Obama II Downgrades Relations With Russia’s Kremlin?

Posted January 27th, 2013 at 6:17 am (UTC+0)

Beautiful Vera gloms on to US Amb. Michael McFaul. (Why not the guy in the nice red tie?) Despite Kremlin carping — or because of it — the American Ambassador has attained star status in Moscow. Photo: Joseph Kruzich

Scenes from three weeks of watching US-Russia relations in New York, Washington and Moscow:

 Kate, an old high school classmate, tracks me down to ask it if will be safe for her to take her 17-year-old adopted Russian daughter back to Russia for a visit this summer

 Ruslan, a 22-year-old adoptee of half-Russian, half Chechen descent, listens quietly as I try to explain why Russian officials cite horror stories to justify banning new adoptions by American parents. Nearby, the New Year’s Day table at his grandparents’ house in New England is covered with hams, curries and cakes.

 Last Monday night in Moscow, as official anti-Americanism matches the bitter cold outside Spaso House, I am inside cajoling, and nearly dragging, U.S. Ambassador Michael McFaul to a live VOA TV interview. Hands keep reaching out for handshakes. Russian guests keep blocking his path for photographs.

On the personal level, relations between Americans and Russians are as good as they have ever been. My 10-hour, every seat packed, Aeroflot flight from New York to Moscow is testament to that.

But, on the official level, relations are bad.
And defying my innate optimism, I see no reason why this should change in the near future.

Last year’s pre-election “silly season” of anti-Americanism has morphed into the silly era.

Obama Administration officials believe that this is driven not by events, but by President Putin’s domestic political strategy. The Kremlin, they say, is using state-controlled television to create a straw foreign “enemy” to reverse a gradual erosion of popular support.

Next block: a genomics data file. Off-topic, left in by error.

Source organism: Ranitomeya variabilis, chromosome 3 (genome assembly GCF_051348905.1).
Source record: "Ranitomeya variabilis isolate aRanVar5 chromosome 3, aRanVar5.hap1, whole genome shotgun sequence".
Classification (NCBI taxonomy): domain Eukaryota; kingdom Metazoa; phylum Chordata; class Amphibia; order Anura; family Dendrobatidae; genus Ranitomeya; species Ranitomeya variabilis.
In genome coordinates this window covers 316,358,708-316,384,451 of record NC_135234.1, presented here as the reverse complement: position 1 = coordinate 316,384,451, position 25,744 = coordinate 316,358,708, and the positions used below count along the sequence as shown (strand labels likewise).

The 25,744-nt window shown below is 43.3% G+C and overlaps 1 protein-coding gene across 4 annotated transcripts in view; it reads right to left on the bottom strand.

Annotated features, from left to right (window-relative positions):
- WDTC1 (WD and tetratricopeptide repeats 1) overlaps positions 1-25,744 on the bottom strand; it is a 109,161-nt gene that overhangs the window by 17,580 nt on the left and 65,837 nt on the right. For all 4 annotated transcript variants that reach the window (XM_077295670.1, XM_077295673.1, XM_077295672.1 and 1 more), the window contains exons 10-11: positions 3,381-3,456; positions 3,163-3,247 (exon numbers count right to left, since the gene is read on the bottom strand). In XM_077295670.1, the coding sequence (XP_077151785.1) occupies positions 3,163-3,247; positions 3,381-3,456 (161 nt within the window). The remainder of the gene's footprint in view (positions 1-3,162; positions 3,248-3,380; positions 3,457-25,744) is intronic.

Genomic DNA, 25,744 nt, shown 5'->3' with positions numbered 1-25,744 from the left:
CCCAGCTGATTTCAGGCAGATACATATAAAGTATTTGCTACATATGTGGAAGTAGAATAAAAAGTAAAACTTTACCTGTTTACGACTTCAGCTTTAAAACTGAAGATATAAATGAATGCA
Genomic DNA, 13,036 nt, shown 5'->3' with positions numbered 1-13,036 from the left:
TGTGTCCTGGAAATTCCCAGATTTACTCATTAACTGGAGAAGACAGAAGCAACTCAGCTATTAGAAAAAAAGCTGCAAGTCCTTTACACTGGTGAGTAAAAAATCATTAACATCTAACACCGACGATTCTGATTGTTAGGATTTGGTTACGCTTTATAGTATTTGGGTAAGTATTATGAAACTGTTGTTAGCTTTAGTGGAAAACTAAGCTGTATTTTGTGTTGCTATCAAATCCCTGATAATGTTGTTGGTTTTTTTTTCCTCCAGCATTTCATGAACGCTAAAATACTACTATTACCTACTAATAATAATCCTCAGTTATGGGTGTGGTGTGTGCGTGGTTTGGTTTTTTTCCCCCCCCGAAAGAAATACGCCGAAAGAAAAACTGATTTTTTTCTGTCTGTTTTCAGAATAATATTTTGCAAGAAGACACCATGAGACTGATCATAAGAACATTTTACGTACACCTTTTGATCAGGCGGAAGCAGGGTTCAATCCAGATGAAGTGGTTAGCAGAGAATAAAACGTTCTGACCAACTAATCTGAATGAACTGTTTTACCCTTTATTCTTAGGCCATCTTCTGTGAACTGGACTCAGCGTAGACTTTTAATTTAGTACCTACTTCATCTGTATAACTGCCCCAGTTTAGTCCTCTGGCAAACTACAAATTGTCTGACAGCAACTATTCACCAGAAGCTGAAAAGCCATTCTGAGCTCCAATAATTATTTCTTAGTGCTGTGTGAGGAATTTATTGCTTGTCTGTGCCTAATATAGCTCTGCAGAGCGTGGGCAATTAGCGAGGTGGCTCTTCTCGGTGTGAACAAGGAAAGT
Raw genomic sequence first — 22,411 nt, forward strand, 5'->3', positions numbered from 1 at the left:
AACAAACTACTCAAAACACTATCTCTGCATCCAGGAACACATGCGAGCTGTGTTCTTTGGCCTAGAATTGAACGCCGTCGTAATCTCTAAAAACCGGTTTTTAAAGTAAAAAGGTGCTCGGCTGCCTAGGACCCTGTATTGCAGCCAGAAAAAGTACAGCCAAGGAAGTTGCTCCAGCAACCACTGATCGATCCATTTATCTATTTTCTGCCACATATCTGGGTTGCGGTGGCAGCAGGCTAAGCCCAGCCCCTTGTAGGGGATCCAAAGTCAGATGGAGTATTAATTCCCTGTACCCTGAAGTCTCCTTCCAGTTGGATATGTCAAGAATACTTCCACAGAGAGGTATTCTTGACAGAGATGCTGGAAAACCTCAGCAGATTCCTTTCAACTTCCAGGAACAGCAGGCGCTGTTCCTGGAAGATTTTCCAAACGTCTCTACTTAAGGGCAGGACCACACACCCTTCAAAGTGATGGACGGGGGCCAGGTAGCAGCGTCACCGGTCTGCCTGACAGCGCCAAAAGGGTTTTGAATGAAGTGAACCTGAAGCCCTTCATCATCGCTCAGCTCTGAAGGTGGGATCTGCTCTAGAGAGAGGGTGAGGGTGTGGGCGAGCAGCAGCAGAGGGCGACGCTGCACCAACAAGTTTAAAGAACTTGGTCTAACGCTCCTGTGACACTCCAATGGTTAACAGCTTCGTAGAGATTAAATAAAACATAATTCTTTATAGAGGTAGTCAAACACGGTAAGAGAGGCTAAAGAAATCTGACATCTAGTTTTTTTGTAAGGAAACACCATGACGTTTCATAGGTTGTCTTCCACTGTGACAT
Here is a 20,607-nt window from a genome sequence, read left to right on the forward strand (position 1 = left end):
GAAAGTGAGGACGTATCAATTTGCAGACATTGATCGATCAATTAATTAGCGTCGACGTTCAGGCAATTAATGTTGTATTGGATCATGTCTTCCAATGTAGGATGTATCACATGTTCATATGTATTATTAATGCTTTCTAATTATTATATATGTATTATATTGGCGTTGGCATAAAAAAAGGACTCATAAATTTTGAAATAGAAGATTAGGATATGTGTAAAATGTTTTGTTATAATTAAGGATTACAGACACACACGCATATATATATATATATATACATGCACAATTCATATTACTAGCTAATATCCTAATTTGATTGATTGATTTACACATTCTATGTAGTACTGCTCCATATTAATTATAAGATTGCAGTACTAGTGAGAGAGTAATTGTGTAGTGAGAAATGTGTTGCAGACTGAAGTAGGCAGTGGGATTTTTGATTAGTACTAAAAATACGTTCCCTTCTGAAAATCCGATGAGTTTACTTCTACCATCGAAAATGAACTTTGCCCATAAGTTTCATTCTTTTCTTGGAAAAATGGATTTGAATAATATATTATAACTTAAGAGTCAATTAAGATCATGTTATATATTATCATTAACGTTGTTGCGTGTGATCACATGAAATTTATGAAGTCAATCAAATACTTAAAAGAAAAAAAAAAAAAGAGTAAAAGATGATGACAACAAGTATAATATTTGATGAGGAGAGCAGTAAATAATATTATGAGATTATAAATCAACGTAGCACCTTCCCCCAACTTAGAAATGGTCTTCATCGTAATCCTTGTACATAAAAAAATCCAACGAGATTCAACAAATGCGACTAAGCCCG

Russia’s powerful state media can reshape public opinion.

In 2010, 38 percent of Russians polled by the VTsIOM pollster said they opposed foreign adoptions. In a survey released by this state-controlled pollster on Jan. 18, the portion opposing adoptions by American families had doubled to 78 percent.

Moscow family marches against the ban on American adoptions. Photo: James Brooke

But there is another, more worldly Russia. On the average day, 1 million Russians eat a meal at a McDonald’s restaurant. Last month, 10 percent ordered Christmas presents from overseas. Last year, 15 percent of Russian adults vacationed outside the former Soviet Union. And, most threatening of all, 50 percent of Russians now use the internet.

For Americans, the adoption ban was the breakthrough issue. It brought the cranky new Kremlin home to the American public and to the American Congress. One American official described the mood in Washington as: “Disgust.”

Some Russian officials don’t get the message. At Foreign Minister Lavrov’s annual reception for foreign correspondents, also on Monday evening, Russian diplomats expressed optimism that President Obama will accept President Putin’s invitation for a one-on-one meeting in Russia.

That visit is unlikely to happen, my American sources say. The American President will attend the G-20 meeting in Russia in September. And that may be that. The 1,000-day clock on his presidency will start ticking. More than ever, the American president will devote his time to areas where he can make a difference and create a legacy.

St. Petersburg student Kate, outside a Manhattan cinema, enjoyed the British film version of Anna Karenina. She joined the flood of Russians who packed planes to enjoy New Year’s holiday in the U.S. Photo: James Brooke

Barring a major crisis, Washington will probably downshift relations. Without top level interest, one American official predicted that the relationship could easily descend into becWashington “sending a midlevel person to Moscow, to hear ‘no’ and then come home.”

Countries don’t have friends. Good will may not count for much in international relations. But civility between leaders does not hurt.

American officials note that during his four-year stint as prime minister, Vladimir Putin never visited the United States. Since returning to the Kremlin as president last May, Putin stood up Obama at the G-8 Summit at Camp David, showed up late for a bilateral meeting with Obama at the G-20 Summit in Mexico, and then presided over the Asia Pacific summit in Vladivostok for September, a time when the American president campaigning for re-election was unable to attend.